- The report singles out technology as the single most important cog in this year's election.
- In 2017, the Supreme Court invalidated the August 8 presidential election when it found irregularities in the electronic transmission.
Human rights group InformAction has released a seven-page report raising serious questions about IEBC's preparedness to hold a free and fair election.
The lobby group says there is little change in the electoral agency preparations and some of the illegalities and irregularities witnessed in the 2017 elections are still evident.
The report says the commission has been rocked by internal divisions, particularly around procurement, the handling of the Smartmatic electronic voting system and the printing of ballot papers.
Further, InformAction says the political temperature in the country is rising as Facebook says it has already flagged more than 70,000 posts linked to hate speech, violence and incitement.
Private security companies have flagged increased levels of politically motivated violence and are mapping out potential hotspots countrywide.
The government is assembling huge security machinery to ensure peace and security during the August election.
This report looks at four key areas of preparation that are necessary to achieve credible results and a peaceful outcome.
They are election technology, voter registration, results transmission, party primaries and political party registration.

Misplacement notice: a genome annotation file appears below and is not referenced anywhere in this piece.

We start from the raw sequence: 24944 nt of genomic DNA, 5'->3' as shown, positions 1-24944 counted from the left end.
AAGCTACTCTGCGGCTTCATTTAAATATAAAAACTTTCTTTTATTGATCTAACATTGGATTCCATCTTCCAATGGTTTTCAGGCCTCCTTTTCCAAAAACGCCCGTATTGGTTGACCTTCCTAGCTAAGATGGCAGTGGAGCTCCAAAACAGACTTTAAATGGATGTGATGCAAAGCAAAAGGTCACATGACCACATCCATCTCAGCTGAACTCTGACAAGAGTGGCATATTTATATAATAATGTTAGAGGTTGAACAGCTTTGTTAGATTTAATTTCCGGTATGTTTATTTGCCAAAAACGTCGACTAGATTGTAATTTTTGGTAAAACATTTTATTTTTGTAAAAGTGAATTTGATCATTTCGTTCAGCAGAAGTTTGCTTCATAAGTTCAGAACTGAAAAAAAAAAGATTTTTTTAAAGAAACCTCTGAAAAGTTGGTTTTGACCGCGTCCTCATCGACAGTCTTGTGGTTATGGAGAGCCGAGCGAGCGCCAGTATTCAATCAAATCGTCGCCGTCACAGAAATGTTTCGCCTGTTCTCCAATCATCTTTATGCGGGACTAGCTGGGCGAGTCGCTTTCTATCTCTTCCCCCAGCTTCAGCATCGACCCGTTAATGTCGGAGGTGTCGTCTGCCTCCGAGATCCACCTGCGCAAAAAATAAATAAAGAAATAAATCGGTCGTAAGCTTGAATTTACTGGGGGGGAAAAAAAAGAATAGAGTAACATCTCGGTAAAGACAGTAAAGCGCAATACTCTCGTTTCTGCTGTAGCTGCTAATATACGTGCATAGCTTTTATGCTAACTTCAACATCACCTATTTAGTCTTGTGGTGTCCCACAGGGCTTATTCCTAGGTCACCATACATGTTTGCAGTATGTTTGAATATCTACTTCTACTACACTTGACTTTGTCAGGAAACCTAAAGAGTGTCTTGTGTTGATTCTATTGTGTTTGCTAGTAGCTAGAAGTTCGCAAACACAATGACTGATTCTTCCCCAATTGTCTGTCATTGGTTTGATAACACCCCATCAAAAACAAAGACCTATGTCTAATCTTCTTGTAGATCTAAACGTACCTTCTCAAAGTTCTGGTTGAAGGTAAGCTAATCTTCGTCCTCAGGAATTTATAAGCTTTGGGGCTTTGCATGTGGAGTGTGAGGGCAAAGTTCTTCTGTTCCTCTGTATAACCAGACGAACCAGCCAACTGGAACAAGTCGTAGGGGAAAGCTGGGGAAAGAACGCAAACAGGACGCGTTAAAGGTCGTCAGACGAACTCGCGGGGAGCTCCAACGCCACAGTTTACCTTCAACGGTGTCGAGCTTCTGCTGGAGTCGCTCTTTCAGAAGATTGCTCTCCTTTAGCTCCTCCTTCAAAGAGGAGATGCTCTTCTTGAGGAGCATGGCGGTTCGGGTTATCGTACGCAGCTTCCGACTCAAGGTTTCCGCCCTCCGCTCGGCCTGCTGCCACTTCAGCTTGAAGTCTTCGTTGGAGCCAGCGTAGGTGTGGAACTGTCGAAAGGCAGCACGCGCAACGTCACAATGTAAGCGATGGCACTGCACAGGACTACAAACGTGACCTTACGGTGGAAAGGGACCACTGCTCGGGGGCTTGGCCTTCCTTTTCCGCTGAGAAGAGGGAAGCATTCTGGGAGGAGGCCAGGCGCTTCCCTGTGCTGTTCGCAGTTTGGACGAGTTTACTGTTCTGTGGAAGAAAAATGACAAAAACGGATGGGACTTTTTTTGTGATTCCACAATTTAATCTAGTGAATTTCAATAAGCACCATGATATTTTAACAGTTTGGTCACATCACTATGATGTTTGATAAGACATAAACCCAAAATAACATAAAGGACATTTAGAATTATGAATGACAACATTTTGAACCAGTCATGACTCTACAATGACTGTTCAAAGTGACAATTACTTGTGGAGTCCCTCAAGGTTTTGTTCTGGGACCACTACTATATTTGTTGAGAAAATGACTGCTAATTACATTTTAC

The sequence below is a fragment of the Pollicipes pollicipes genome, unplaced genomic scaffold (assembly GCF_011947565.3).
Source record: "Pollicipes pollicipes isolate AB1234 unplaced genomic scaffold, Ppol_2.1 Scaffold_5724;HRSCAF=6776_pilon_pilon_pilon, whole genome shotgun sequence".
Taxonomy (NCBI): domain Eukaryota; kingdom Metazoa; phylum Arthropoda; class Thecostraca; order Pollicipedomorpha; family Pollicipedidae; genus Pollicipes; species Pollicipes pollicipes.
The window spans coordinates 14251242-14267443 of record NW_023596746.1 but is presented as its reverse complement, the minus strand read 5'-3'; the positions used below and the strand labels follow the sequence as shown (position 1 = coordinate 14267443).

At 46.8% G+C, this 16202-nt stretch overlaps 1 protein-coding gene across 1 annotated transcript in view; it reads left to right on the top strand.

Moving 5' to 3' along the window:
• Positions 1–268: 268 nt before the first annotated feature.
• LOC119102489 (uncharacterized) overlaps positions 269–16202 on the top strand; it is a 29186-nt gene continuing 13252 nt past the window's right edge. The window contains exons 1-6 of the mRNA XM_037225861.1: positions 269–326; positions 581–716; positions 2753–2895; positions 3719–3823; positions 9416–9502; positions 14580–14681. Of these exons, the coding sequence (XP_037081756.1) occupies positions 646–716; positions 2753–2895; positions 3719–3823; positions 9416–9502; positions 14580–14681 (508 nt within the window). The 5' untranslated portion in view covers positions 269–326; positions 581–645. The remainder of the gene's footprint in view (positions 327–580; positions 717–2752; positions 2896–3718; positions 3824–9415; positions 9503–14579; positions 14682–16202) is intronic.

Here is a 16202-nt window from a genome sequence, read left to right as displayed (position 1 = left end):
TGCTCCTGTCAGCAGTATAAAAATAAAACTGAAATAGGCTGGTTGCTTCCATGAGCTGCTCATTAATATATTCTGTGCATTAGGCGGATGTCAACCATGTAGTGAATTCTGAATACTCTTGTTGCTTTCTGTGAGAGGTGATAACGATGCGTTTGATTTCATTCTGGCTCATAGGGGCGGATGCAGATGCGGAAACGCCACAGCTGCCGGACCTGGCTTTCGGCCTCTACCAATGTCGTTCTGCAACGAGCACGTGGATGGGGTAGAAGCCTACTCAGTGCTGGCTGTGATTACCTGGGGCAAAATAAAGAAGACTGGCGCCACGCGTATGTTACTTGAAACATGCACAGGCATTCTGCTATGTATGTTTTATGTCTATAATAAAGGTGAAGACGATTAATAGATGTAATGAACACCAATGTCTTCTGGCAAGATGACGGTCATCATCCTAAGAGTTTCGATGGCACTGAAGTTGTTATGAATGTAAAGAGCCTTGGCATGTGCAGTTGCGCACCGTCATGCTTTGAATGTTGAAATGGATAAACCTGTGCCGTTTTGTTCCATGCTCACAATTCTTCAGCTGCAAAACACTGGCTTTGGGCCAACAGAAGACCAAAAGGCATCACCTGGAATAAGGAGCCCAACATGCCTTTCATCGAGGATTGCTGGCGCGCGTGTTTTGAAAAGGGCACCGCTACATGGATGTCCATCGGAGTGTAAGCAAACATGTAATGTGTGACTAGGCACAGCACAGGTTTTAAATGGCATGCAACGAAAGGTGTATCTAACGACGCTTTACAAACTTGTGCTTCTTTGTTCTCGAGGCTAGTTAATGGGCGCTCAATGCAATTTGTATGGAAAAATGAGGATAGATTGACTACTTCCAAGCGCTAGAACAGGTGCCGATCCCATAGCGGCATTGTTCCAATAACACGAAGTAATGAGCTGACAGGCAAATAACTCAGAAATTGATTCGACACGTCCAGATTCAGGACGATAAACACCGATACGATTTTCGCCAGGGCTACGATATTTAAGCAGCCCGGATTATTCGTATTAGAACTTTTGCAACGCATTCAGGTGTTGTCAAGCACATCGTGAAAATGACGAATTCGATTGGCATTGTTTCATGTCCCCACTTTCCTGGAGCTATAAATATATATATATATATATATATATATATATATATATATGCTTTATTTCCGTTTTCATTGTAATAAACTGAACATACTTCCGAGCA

The report singles out technology as the single most important pillar in this year's election, and even evokes memories of the macabre murder of Chris Musando, the ICT officer who had been charged with ensuring technology works seamlessly in the 2017 election.
He was killed a few days before the polls.
In 2017, the Supreme Court invalidated the August 8 presidential election when it found irregularities in the electronic transmission service and questioned the integrity of the servers.
Poor connectivity was also significant, impacting transmission in more than 25 per cent of polling stations.
The report states that seemingly, IEBC has also been caught unprepared this year.
"IEBC preparations in 2022 have not demonstrated a sufficient break from the past," the report reads.
InformAction says Smartmatic, the company contracted to supply the KIEMS kits, has integrity issues and that does not augur well for the IEBC.
Further, it says the trial runs of Kiems in June and July raised questions over the management and performance of the kits.
In addition, the report pokes holes at the preparedness of the commission to seamlessly carry out results transmission.
On June 9, 2022, the IEBC carried out a results transmission simulation.
According to the Angaza Civil Society Movement in a report says the simulation exercise produced a 59 per cent failure rate.
There were also significant issues linked to the network connectivity, including slow or total failure of transmission, it states.
"A repeat exercise on July 19 scaled down the test to 580 polling stations. But it was equally unsatisfactory," the report reads.
The InformAction report also raises questions about the number of polling stations nationwide.